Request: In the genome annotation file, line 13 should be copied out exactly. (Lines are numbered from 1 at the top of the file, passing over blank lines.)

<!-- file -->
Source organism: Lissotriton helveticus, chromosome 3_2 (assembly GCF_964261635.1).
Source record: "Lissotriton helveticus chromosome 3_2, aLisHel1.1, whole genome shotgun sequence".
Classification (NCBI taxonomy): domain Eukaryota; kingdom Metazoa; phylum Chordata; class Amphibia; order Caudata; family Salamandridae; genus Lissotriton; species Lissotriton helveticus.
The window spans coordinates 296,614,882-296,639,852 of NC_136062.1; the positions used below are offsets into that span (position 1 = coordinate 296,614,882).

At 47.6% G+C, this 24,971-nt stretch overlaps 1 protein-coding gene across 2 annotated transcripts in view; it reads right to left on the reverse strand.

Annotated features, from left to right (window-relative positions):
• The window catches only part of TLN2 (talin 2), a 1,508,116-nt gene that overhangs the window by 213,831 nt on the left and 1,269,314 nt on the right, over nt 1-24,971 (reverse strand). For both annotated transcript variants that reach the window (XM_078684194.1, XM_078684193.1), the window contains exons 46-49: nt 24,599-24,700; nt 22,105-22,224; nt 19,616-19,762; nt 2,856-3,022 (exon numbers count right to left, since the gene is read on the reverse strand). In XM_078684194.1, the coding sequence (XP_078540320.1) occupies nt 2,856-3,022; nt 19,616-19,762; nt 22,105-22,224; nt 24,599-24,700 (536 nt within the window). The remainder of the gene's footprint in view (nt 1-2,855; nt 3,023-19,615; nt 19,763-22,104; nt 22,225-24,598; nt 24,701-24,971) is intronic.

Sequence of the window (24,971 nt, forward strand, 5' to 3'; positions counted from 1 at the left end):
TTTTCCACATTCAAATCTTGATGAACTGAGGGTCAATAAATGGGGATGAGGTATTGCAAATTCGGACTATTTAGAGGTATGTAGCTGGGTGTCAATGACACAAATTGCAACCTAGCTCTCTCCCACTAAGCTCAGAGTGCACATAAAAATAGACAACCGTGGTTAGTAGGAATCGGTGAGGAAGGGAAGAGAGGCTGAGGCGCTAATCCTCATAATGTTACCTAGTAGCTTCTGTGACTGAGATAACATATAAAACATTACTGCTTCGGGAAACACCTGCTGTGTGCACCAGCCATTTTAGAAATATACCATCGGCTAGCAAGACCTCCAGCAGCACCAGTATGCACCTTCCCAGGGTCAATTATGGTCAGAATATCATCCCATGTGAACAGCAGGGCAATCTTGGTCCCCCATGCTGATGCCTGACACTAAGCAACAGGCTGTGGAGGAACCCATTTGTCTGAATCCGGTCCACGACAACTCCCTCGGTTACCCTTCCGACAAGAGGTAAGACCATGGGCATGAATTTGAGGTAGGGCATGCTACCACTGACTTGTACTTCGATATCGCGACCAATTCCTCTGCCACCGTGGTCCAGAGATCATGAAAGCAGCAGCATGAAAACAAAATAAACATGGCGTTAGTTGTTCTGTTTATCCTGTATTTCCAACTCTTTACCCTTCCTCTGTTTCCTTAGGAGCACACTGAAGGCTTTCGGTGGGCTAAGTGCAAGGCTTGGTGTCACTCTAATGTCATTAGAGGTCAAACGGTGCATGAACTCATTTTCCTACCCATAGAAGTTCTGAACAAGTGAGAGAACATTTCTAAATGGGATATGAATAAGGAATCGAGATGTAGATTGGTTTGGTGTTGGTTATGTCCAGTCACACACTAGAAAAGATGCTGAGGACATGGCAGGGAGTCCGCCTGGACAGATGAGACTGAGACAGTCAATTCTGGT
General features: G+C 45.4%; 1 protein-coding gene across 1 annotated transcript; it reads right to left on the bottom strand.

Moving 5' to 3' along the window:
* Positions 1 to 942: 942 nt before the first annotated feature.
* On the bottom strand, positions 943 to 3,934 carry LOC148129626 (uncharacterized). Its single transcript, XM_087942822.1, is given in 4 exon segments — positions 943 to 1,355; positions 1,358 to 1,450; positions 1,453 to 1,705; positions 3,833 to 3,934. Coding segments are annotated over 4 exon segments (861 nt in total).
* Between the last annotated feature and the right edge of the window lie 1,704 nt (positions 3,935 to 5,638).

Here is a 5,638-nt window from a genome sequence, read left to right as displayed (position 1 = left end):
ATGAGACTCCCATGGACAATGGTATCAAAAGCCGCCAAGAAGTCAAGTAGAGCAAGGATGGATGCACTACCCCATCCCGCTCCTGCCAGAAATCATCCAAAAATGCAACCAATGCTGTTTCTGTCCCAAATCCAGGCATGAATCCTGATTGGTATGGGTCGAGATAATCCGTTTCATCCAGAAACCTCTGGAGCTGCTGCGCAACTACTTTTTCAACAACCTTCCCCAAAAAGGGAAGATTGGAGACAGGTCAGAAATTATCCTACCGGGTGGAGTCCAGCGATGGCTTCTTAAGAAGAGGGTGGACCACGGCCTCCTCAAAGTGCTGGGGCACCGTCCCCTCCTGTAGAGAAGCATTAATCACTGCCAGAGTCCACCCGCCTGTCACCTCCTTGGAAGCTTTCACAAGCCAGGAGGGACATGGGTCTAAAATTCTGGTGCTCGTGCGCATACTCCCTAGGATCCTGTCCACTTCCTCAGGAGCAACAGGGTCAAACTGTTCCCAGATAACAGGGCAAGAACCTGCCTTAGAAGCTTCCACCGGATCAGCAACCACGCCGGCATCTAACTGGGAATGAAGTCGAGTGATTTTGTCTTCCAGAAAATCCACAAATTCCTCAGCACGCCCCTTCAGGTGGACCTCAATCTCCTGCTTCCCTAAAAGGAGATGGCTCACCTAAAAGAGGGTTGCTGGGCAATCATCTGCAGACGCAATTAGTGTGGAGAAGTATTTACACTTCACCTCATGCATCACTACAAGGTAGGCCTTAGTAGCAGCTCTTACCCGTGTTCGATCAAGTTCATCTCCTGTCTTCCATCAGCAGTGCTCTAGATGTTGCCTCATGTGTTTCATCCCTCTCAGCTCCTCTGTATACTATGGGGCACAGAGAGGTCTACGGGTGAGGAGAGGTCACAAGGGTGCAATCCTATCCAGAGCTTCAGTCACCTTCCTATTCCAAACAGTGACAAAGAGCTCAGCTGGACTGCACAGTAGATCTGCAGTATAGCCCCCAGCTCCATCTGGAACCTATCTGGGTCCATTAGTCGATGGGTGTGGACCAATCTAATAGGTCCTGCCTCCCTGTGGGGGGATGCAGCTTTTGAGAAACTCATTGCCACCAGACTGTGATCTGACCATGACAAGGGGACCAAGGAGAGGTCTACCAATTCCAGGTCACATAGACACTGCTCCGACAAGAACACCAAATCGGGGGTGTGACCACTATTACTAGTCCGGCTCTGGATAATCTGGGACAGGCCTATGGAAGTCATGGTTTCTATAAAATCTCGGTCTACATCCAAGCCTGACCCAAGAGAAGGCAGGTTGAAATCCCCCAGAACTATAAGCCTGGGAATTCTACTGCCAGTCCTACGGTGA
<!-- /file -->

* On the bottom strand, positions 943 to 3,934 carry LOC148129626 (uncharacterized). Its single transcript, XM_087942822.1, is given in 4 exon segments — positions 943 to 1,355; positions 1,358 to 1,450; positions 1,453 to 1,705; positions 3,833 to 3,934. Coding segments are annotated over 4 exon segments (861 nt in total).